Game Rant Review 2.5 5

For anyone who grew up loving dinosaurs, the Jurassic Park movies were pretty much a dream come true. Dinosaurs in the modern world with the ability to observe them in nature? With Jurassic Park: The Game, Telltale has aimed to capture this magic in video game form.

Do they succeed? Well, in this case, it all depends on a player’s love (or hatred) of quick time events.

Jurassic Park: The Game follows a pretty archetypal family doing very archetypal things. The story plays it safe at the beginning, with the typical fractured daughter/father relationship that we’ve seen plenty of times before. Luckily, some witty writing and good, but not top tier, voice acting makes up for the cliches – still, Jurassic Park: The Game‘s narrative doesn’t venture anywhere near the intrigue captured on film.

That isn’t to say the story is bad. While the characters can be annoying but are mostly likeable, the  plot is cliched but still interesting at points – and is more than enough to keep the player invested. There are also mentions of ethics and a few other sub-plots to give the story a bit more heft – and, for the most part it works, as the plot is probably one of the better side-canon Jurassic Park story arcs. Unfortunately, the actual gameplay may frustrate some gamers.

Jurassic Park Docks

Simply put, Jurassic Park: The Game has more quick time events than Heavy Rain. The gameplay is entirely based on QTE’s and for the most part players have little to no control over the characters aside from pressing the right button(s) at the right time. Depending on a player’s preferences, the reliance on quick time events could be either a plus or a negative. The mechanic allows Telltale to focus on the narrative and deliver some quality storytelling as well as make close-call situations especially exhilarating. However, at the same time, it does remove a lot of control from the experience – and is sure to frustrate players who die time and time again because they pressed the wrong button. Needless to say, for anyone who loathes quick time events, it’s unlikely that Jurassic Park: The Game is set to deliver a satisfying or enjoyable experience.

Telltale breaks up the emphasis on quick time events with a number of puzzle sections and, surprisingly, the puzzles are a high point for the game – as they find a good balance between remaining simple enough to solve but still challenging so that players won’t nail most of them on the first try. Anyone hoping for more open world exploration in these segments will be disappointed since gamers still won’t have full control over the playable characters – in these sections, all they can do is switch perspectives and look around the environment to solve the puzzle at hand.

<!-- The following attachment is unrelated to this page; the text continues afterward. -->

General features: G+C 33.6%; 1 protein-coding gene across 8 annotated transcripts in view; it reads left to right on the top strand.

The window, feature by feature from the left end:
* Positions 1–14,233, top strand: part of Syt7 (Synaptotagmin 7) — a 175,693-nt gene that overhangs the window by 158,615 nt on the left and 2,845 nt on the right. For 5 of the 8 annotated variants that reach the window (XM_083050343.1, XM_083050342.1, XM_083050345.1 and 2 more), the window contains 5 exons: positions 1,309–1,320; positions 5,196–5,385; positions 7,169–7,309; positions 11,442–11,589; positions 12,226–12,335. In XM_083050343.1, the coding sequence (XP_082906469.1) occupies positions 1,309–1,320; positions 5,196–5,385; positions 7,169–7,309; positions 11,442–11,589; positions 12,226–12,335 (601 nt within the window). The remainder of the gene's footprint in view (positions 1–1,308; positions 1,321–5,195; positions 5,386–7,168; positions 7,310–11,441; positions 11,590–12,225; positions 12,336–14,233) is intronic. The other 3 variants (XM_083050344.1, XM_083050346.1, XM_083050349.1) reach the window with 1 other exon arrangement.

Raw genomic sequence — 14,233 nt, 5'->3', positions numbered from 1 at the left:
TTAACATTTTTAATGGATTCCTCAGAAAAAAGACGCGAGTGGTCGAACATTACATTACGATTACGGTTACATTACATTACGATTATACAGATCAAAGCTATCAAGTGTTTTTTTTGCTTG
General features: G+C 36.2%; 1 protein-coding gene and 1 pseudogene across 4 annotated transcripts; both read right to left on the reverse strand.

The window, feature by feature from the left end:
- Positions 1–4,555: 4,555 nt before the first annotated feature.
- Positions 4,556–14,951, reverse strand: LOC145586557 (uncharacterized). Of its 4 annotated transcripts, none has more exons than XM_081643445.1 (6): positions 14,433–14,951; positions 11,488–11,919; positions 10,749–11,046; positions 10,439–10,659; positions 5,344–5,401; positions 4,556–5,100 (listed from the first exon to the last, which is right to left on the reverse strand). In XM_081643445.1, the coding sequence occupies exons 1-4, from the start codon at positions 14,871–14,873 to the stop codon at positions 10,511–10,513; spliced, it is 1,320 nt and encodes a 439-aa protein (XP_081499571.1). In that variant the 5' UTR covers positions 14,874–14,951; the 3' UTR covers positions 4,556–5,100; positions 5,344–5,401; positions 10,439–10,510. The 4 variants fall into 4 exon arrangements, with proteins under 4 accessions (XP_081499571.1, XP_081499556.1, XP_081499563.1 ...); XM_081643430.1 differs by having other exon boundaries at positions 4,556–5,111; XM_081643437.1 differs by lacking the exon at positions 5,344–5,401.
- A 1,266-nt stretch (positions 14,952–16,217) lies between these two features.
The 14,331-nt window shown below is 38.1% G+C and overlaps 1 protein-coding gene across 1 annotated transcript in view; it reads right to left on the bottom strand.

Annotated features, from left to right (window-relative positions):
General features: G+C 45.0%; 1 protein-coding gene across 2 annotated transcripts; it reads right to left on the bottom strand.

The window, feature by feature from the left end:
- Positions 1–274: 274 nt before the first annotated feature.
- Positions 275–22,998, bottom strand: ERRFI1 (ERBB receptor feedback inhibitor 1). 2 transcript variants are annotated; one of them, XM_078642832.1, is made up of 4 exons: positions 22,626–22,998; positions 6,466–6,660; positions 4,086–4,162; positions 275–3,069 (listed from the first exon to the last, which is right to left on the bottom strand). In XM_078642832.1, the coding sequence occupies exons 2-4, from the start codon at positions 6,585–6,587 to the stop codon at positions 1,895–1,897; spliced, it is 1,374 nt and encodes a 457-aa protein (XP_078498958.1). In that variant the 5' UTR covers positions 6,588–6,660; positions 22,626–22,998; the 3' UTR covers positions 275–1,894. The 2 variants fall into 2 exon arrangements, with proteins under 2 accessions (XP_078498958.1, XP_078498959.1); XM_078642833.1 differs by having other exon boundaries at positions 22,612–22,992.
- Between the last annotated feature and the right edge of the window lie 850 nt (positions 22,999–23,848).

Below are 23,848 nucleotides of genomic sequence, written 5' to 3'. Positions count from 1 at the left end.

The emphasis on story is unfortunately hindered by a choppy game, especially during action heavy sequences. The problem is compounded by intrusive loading screens – which become even more apparent during the game’s third episode. Ultimately, tech hiccups could be slightly forgivable if they didn’t directly affect the onscreen action – specifically causing issues with the dialogue. At certain times the game will slow down so much that dialogue is skipped or no longer in sync with a character’s mouth or, even worse, cause missed inputs for the in-action quick time events. Players who can’t keep up with the subtitles will miss story content as well as instructions that can make for a frustrating play experience but the impact on QTE gameplay is indefensible – since the game’s slowdown undermines moments where precision and timing are key.

Jurassic Park Review

For Jurassic Park fans, these issues are probably forgivable. There’s still a nostalgia-fueled joy that comes form hearing a T-Rex roar or watching a baby Triceratops eat. Jurassic Park: The Game isn’t a terrible game but it is hindered by a few large flaws. The heavy focus on quick time events could have been forgivable if the game didn’t suffer from game-breaking framerate problems – but, until TellTale releases a fix for the game, a lot of players will no doubt feel as though the game is working against their enjoyment at times. For die-hard fans of the Jurassic Park films, there’s enough enjoyment in TellTale’s game for another trip back to Isla Nubar (if only for the nostalgia involved) but, unfortunately, non-fans aren’t likely to find enough compelling gameplay in Jurassic Park: The Game to warrant a purchase at this time.

Jurassic Park: The Game is available now on the PS3, Xbox 360 and PC/Mac.

What did you think of Jurassic Park? Follow me on Twitter @AnthonyMole and let me know.

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